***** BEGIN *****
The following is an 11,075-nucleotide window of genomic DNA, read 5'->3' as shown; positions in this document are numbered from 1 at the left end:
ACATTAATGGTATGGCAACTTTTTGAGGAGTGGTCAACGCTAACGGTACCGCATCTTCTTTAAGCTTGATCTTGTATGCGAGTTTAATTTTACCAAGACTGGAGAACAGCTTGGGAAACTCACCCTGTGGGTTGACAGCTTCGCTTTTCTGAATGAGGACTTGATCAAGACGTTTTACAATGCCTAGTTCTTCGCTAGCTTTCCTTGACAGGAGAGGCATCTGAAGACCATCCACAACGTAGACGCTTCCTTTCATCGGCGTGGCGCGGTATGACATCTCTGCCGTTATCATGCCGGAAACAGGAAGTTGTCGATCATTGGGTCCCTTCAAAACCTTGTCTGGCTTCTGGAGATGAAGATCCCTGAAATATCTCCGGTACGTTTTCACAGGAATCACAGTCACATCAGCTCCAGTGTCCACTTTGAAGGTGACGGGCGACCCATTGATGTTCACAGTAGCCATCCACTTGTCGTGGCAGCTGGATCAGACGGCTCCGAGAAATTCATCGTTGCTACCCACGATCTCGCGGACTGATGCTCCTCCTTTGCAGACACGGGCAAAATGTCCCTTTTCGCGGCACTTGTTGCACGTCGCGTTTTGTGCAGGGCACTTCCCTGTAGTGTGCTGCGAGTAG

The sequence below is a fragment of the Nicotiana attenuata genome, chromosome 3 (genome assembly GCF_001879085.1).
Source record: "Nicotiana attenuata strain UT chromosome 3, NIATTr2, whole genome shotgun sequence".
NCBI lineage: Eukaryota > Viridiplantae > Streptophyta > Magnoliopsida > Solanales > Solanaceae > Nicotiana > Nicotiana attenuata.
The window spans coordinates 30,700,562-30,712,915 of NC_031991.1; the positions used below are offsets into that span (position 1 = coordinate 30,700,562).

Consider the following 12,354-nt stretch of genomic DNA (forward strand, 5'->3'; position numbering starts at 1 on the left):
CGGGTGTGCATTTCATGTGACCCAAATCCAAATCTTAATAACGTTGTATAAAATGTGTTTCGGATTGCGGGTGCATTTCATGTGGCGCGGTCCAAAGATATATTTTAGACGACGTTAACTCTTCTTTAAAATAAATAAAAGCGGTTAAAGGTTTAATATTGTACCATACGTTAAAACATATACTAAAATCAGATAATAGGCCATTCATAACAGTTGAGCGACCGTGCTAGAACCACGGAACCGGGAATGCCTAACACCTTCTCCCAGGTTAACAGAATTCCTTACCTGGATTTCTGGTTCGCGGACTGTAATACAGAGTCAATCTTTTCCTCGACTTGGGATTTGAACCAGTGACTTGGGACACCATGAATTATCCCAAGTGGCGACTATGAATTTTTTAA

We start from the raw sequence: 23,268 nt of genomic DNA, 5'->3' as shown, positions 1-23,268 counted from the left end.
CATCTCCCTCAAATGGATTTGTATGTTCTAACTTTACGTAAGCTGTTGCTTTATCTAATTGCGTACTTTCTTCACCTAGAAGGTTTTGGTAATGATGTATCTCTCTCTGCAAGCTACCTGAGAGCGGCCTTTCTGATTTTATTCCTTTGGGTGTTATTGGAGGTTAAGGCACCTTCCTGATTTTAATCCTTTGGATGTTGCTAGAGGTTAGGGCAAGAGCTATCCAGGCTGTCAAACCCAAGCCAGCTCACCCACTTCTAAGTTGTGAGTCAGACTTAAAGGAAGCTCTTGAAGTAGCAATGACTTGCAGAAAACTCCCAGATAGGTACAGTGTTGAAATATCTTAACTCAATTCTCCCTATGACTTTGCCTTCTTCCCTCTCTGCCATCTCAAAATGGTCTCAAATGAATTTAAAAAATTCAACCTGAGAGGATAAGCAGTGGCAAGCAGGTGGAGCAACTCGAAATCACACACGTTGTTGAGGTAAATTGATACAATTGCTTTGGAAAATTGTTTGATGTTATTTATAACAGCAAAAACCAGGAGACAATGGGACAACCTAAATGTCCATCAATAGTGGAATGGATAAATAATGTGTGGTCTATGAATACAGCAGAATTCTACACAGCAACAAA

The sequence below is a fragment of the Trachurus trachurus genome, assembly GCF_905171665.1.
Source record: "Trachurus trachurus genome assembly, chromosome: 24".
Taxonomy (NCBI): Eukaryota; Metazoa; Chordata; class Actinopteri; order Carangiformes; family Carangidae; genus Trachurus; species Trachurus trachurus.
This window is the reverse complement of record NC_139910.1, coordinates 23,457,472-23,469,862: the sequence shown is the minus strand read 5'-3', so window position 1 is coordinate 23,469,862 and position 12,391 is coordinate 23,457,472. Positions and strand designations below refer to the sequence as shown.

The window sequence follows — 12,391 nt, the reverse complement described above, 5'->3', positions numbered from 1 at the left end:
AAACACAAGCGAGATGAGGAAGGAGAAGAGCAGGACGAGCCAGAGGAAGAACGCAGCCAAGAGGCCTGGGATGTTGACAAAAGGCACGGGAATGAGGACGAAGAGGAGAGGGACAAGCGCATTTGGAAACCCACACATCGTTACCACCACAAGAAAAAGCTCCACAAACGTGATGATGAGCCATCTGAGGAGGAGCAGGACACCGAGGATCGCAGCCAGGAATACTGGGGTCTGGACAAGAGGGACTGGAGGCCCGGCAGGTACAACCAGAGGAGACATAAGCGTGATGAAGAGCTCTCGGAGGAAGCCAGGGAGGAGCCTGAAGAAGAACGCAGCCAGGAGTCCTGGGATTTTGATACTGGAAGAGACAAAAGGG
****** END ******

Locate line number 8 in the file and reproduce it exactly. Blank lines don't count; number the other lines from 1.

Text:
CGGGTGTGCATTTCATGTGACCCAAATCCAAATCTTAATAACGTTGTATAAAATGTGTTTCGGATTGCGGGTGCATTTCATGTGGCGCGGTCCAAAGATATATTTTAGACGACGTTAACTCTTCTTTAAAATAAATAAAAGCGGTTAAAGGTTTAATATTGTACCATACGTTAAAACATATACTAAAATCAGATAATAGGCCATTCATAACAGTTGAGCGACCGTGCTAGAACCACGGAACCGGGAATGCCTAACACCTTCTCCCAGGTTAACAGAATTCCTTACCTGGATTTCTGGTTCGCGGACTGTAATACAGAGTCAATCTTTTCCTCGACTTGGGATTTGAACCAGTGACTTGGGACACCATGAATTATCCCAAGTGGCGACTATGAATTTTTTAA